This is a new one for me.

Discussion in 'Food Plots for Wildlife' started by Jack Terpack, Jun 23, 2022.

  1. Jack Terpack

    Jack Terpack Well-Known Member

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    Location:
    Hodges, South Carolina
    I've been planting foodplots for about 50 years. I thought I had seen it all. Today I walked out to my plot behind the home for the first time in quite a while. I can see it from my back door but the heat and COPD have been keeping me housebound.

    The plot is very overgrown with tall grasses and needs bushhoged badly. I started walking towards the feeder and almost broke my ankle. I stepped in a hole about 6 inches deep. I carefully walked around and found dozens of these holes throughout the whole plot.

    I called a friend locally and he laughed about it. He explained I have been invaded by armadillo's. I really thought he was kidding. I have never seen a live armadillo. He knew I have been trying to get fireants under control and, apparently, armadillo's like to eat fireants by digging up their hills. I don't like their table manners though. Anyone have any suggestions? The plot is way too rough now to run my mower over it so I have to get out the bushhog and the tractor.
     
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  2. Mennoniteman

    Mennoniteman Well-Known Member

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    Location:
    Huntingdon Co. PA
    Hardiness Zone:
    6a
    Glad you didn't break a leg! I have no armadillo advice because there's none around here, but I hear they taste just like chicken.
    Possibly the key is to get rid of the ants first. Or is that an impossibility?
    If you have the bigger tractor I'd suggest getting it mowed asap, and taking the cover away from them.
     
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  3. cutman

    cutman Administrator Staff Member

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    Location:
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    They are the worst. Go out at night and shoot them all on sight. Little bastards.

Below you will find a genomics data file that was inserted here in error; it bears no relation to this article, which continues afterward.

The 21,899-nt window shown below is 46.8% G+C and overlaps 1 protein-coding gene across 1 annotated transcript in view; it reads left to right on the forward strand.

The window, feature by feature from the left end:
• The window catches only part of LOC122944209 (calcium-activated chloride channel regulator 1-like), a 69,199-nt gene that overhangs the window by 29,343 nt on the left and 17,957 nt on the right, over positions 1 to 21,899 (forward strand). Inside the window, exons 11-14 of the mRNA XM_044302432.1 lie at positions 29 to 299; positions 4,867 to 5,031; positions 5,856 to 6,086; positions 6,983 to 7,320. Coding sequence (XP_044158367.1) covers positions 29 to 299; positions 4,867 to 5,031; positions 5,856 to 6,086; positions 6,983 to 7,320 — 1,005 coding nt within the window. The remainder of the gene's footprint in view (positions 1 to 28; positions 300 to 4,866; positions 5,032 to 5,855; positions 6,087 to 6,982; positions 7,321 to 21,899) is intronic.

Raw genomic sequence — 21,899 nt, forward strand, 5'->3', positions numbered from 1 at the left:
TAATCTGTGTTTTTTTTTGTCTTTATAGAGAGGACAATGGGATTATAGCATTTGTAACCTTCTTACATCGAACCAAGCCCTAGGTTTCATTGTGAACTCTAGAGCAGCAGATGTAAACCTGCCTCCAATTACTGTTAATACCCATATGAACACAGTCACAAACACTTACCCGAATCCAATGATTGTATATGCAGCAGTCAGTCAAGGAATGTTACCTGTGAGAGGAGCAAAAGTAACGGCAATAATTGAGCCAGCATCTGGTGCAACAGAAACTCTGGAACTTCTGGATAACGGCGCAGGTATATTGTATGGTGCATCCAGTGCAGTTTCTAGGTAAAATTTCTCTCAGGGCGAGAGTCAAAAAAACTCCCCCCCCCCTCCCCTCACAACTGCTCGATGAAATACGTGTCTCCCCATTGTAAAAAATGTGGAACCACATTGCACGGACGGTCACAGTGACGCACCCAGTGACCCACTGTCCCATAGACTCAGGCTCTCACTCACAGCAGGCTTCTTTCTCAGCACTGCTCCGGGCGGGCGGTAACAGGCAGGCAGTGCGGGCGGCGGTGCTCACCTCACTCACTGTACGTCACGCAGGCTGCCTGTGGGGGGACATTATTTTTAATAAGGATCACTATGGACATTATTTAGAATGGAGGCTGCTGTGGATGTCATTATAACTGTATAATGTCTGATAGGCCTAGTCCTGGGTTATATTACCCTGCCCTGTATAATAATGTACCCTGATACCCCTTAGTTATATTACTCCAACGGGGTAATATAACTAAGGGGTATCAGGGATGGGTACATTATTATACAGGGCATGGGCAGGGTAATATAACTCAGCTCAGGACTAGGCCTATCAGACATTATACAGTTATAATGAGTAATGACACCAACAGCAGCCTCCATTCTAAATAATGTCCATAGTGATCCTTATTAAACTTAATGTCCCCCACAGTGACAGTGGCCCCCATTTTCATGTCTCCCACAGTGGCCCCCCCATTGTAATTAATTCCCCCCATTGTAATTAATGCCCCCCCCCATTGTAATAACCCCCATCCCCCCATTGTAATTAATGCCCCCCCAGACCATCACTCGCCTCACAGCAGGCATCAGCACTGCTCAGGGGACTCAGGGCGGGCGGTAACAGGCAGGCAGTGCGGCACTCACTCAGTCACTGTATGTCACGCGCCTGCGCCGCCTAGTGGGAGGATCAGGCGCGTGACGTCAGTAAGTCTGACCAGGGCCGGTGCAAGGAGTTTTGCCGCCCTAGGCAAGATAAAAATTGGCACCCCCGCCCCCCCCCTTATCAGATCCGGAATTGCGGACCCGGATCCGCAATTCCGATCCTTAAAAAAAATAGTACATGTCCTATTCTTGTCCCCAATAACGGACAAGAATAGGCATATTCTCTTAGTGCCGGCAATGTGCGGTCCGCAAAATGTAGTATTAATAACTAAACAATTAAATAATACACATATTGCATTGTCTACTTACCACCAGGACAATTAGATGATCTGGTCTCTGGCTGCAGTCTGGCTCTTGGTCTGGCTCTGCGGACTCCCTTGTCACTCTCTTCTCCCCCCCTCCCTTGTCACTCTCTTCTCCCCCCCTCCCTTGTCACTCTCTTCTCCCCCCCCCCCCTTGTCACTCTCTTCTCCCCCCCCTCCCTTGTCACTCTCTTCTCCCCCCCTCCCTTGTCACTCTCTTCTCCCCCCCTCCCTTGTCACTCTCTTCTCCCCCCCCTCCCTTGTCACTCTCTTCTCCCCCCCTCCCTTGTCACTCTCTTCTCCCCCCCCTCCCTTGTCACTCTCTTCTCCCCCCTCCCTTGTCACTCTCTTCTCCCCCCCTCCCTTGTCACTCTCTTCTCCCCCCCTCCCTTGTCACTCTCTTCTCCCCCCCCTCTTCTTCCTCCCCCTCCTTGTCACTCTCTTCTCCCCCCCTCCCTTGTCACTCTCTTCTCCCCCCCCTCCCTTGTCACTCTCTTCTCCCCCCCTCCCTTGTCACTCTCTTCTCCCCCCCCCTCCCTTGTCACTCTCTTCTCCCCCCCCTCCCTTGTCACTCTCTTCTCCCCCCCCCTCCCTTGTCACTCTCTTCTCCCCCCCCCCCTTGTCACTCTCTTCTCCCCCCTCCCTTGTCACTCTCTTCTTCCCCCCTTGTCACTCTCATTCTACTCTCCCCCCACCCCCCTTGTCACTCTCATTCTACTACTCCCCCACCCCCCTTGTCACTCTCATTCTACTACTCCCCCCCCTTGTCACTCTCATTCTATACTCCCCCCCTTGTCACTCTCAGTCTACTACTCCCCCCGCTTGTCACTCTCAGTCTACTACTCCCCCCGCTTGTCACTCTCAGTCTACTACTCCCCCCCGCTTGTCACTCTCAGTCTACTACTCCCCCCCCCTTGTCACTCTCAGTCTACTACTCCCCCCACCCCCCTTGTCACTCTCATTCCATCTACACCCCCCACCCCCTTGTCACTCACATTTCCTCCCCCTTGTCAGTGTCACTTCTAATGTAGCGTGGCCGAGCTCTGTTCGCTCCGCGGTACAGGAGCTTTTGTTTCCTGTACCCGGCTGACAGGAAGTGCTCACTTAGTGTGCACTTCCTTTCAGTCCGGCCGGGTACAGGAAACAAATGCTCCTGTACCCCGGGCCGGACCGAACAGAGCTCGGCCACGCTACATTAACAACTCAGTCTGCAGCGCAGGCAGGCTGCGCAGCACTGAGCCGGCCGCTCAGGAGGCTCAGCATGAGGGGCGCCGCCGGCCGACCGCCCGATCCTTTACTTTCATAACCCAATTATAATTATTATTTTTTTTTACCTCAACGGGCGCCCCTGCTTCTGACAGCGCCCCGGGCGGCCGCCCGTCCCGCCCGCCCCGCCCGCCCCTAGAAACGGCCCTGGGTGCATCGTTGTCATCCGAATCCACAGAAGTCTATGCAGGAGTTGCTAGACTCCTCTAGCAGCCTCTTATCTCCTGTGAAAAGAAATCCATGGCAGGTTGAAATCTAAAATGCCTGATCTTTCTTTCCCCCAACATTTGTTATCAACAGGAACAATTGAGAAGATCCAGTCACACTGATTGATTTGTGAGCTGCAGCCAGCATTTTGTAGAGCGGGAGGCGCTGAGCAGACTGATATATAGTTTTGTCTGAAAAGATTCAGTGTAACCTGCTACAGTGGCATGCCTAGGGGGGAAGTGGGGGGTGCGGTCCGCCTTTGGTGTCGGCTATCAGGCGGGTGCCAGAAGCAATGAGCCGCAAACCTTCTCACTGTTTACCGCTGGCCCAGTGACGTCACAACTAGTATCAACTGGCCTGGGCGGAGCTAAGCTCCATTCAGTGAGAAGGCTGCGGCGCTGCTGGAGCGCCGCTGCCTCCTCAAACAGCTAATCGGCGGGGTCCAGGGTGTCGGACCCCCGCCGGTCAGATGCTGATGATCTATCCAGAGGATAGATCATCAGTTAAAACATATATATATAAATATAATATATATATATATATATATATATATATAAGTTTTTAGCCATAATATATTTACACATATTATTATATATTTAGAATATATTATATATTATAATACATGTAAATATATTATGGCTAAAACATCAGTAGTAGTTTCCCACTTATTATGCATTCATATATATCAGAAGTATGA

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  4. M. R. Byrd

    M. R. Byrd Member

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    Hail from Dodge City, Kansas
    Possum on the half shell.
     
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  5. SwampCat

    SwampCat Well-Known Member

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    Location:
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    Mow to clear your field of fire and shoot them. Some dogs will mill them. They taste nothing like chicken.
     
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  6. Fishman

    Fishman Active Member

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    Location:
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    Take a shotgun (#4 or #6 shot) and strong flashlight out at night. They have very poor eyesight, so it is easy to sneak up on them if you are quiet. After blasting them, do not touch them as they can carry leprosy.
     
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  7. Drycreek

    Drycreek Well-Known Member

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    You sure it’s not hogs ? I’ve never seen an armadillo root out a hole that could make me stumble. We have plenty of them in Texas.
     
  8. Jack Terpack

    Jack Terpack Well-Known Member

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    Location:
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    I have hogs occasionally but this was different. I could not find a single fire-ant hill anywhere in the plot. That just never happens. Also, several of the holes were were only about for or five inches wide but six inches deep, I really don't know what caused them but my friend has been farming this area his entire life. He claims the armadillos have been here forever but in recent years they have really exploded. I'll just have to take his word for lit until I can put out a couple cameras. Have to mow the area first but not till this heat comes down some.
     
  9. Drycreek

    Drycreek Well-Known Member

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    Location:
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    Probably was armadillos then if that’s as big as the holes were. They do like to eat fire ants and especially the eggs when they are close to the top of the hill.
     
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  10. TreeDaddy

    TreeDaddy Well-Known Member

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    Location:
    walton,texas
    Yep

    Armadillo world headquarters.......along with fire ants,goatweed, and feral hogs

    bill
     

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